The first Irish signatory to #CultureDeclaresEmergency and eco-social artist, researcher and educator, Dr Cathy Fitzgerald, discusses the new era, the Symbiocene. The Symbiocene is the new epoch in human history, beyond the ecocide of the Anthropocene, in which emergent humanity celebrates and respects all life's diversity and develops new Earth-aligned intellectual and emotional features. Cathy's talk identifies that the Symbiocene can help cultural workers and others frame their work, especially ecological art practices situated in communities that help people envision new ideas, practices and values for a better, more just and beautiful world. Cathy uses the Symbiocene to help deepen understanding of her ongoing eco-social art practice: The Hollywood Forest Story - 'the little wood that could'. See hollywoodforest.com/portfolio/ongoi…d-forest-story/ Cathy was invited by Dr. Nessa Cronin, Irish Studies, National University of Galway and Professors Karen Till and Gerry Kearns, Maynooth University, Ireland to speak for the Art & Geography: Art, Activism and Social Engagement in the Age of the Capitalocene panel at the 7th EU Geo Congress in Galway, recorded 16 May 2019. Cathy wishes to acknowledge Dr Frances Fahy and Dr. Kathy Reilly (EUGEO Conference Co-Chairs and organisers for the bursary that she was awarded that enable her to attend the congress).
Next week is a busy time for me in Galway. I posted last week about giving a talk about my interest in the absence of cultural policy for the environmental emergency I'm giving next Tuesday 14 May. However, later in the week I was awarded a bursary to give a short paper also…Read more EUGEO 2019 Galway: Good-Bye Anthropocene – Hello Symbiocene: articulating eco-social art practices that promote ecoliteracy and agency to help us move beyond 10,000 years of ecocide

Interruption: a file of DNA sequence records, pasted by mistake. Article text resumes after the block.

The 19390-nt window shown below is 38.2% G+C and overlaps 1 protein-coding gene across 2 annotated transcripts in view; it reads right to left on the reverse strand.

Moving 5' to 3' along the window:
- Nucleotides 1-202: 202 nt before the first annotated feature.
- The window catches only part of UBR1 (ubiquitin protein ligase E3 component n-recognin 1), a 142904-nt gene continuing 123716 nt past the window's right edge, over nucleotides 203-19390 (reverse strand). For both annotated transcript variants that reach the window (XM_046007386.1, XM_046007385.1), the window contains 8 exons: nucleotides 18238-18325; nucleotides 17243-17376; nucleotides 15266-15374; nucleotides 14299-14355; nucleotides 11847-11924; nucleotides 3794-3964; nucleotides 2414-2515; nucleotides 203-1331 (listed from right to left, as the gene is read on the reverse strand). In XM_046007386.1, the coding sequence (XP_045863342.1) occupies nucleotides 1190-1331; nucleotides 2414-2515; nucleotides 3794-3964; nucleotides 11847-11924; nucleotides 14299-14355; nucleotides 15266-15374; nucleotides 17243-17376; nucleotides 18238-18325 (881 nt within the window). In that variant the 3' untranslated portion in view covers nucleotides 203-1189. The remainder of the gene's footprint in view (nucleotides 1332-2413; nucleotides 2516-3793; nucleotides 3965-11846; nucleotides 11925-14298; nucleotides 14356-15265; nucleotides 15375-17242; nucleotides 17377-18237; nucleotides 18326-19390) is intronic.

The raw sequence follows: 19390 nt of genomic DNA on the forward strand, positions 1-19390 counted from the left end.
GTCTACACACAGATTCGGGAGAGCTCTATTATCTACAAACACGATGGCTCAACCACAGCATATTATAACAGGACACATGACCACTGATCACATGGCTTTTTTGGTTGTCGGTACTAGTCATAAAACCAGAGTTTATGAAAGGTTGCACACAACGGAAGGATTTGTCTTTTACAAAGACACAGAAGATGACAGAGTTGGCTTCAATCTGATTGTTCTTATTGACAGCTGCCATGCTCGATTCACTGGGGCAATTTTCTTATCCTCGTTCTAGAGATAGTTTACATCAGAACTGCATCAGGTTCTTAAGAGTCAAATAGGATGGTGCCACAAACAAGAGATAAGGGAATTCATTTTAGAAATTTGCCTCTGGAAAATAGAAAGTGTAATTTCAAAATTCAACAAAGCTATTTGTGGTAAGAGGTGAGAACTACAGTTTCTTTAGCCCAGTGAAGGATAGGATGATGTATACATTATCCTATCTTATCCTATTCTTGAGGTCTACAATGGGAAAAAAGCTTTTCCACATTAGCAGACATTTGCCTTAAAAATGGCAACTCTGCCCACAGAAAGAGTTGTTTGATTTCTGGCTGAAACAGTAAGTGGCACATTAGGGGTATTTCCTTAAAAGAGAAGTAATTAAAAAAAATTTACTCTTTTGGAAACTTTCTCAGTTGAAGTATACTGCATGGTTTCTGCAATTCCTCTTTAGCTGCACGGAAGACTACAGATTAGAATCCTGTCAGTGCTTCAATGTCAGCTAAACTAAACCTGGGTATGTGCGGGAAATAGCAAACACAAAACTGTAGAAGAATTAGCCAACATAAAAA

I'm delighted to announce that this week I was conferred with a PhD by Practice in Visual Culture at the National College of Art and Design at a ceremony at University College Dublin. There are so, so many people to thank and I'm delighted to start to share some of my practice and research, FINALLY!…Read more PhD by Practice – The Ecological Turn: Living Well with forests to explain eco-social art practices
Some of the key images that have caught our hearts have been the result of some tireless individuals, who with artistic skills have been translating the throw-away-and-forget horror of our modern way of life. I'm sharing news that in a few days, a lead artist against pollution, photographer Chris Jordan, whose images early on impressed initial horror and grief on the state of our oceans, is releasing his feature length film Albatross free to the world on World Ocean's Day June 8, 2018.
The bodily exertions endured by Robinson during his researches and observations are, once more, indexical of a decelerated ecological vision - a mode of discovery and living that privileges immersion and depth in its relationship with the living landscape's storehouse of natural and cultural imprints. Eoin Flannery, 2016, 'Essayist of Place: Postcolonialism and Ecology', p.223.…Read more the key role of eco-social art practices to envision life-sustaining futures
On such occasions the basic act of attention that creates a place out of a location would be renewed, enhanced by whatever systems of understanding we can muster, from the mathematical to the mythological, by the passion of poetry, or by simple enjoyment of the play of light on it. Here is a gateway to…Read more Understanding a place “without shortcuts”: exploring the Tim Robinson archive
"One of the cultural revolutions we're living through is a change in the relationship between the way knowledge is gathered and the way it is communicated. There was an old model of scholarship: experts did painstaking research. When they discovered something they shared it with their colleagues and, to a greater or lesser extent, with…Read more Open Access: why I share my forest-art-land-politics phd online